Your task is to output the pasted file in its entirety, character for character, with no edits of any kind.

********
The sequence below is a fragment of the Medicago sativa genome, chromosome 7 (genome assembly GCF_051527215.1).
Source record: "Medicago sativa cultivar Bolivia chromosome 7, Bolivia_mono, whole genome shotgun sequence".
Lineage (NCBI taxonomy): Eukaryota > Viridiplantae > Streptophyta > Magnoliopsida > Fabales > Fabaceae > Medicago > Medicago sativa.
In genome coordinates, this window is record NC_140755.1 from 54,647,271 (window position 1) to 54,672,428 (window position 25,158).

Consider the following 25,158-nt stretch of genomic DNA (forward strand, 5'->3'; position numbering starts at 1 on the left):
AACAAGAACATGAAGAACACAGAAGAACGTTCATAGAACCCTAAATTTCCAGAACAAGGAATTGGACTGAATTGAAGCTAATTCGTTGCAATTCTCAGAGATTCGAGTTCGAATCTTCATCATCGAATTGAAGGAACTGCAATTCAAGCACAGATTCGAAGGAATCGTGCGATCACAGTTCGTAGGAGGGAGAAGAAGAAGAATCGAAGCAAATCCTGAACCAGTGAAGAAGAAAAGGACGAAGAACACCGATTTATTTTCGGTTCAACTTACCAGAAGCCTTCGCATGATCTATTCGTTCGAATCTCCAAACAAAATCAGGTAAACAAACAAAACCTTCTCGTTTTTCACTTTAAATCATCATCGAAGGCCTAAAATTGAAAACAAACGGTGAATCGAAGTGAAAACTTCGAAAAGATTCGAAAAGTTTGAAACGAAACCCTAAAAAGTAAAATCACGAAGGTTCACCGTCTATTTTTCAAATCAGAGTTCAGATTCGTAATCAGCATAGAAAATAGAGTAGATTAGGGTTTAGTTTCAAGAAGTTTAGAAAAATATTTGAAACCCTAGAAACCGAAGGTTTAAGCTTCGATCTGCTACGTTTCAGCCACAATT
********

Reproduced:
The sequence below is a fragment of the Medicago sativa genome, chromosome 7 (genome assembly GCF_051527215.1).
Source record: "Medicago sativa cultivar Bolivia chromosome 7, Bolivia_mono, whole genome shotgun sequence".
Lineage (NCBI taxonomy): Eukaryota > Viridiplantae > Streptophyta > Magnoliopsida > Fabales > Fabaceae > Medicago > Medicago sativa.
In genome coordinates, this window is record NC_140755.1 from 54,647,271 (window position 1) to 54,672,428 (window position 25,158).

Consider the following 25,158-nt stretch of genomic DNA (forward strand, 5'->3'; position numbering starts at 1 on the left):
AACAAGAACATGAAGAACACAGAAGAACGTTCATAGAACCCTAAATTTCCAGAACAAGGAATTGGACTGAATTGAAGCTAATTCGTTGCAATTCTCAGAGATTCGAGTTCGAATCTTCATCATCGAATTGAAGGAACTGCAATTCAAGCACAGATTCGAAGGAATCGTGCGATCACAGTTCGTAGGAGGGAGAAGAAGAAGAATCGAAGCAAATCCTGAACCAGTGAAGAAGAAAAGGACGAAGAACACCGATTTATTTTCGGTTCAACTTACCAGAAGCCTTCGCATGATCTATTCGTTCGAATCTCCAAACAAAATCAGGTAAACAAACAAAACCTTCTCGTTTTTCACTTTAAATCATCATCGAAGGCCTAAAATTGAAAACAAACGGTGAATCGAAGTGAAAACTTCGAAAAGATTCGAAAAGTTTGAAACGAAACCCTAAAAAGTAAAATCACGAAGGTTCACCGTCTATTTTTCAAATCAGAGTTCAGATTCGTAATCAGCATAGAAAATAGAGTAGATTAGGGTTTAGTTTCAAGAAGTTTAGAAAAATATTTGAAACCCTAGAAACCGAAGGTTTAAGCTTCGATCTGCTACGTTTCAGCCACAATT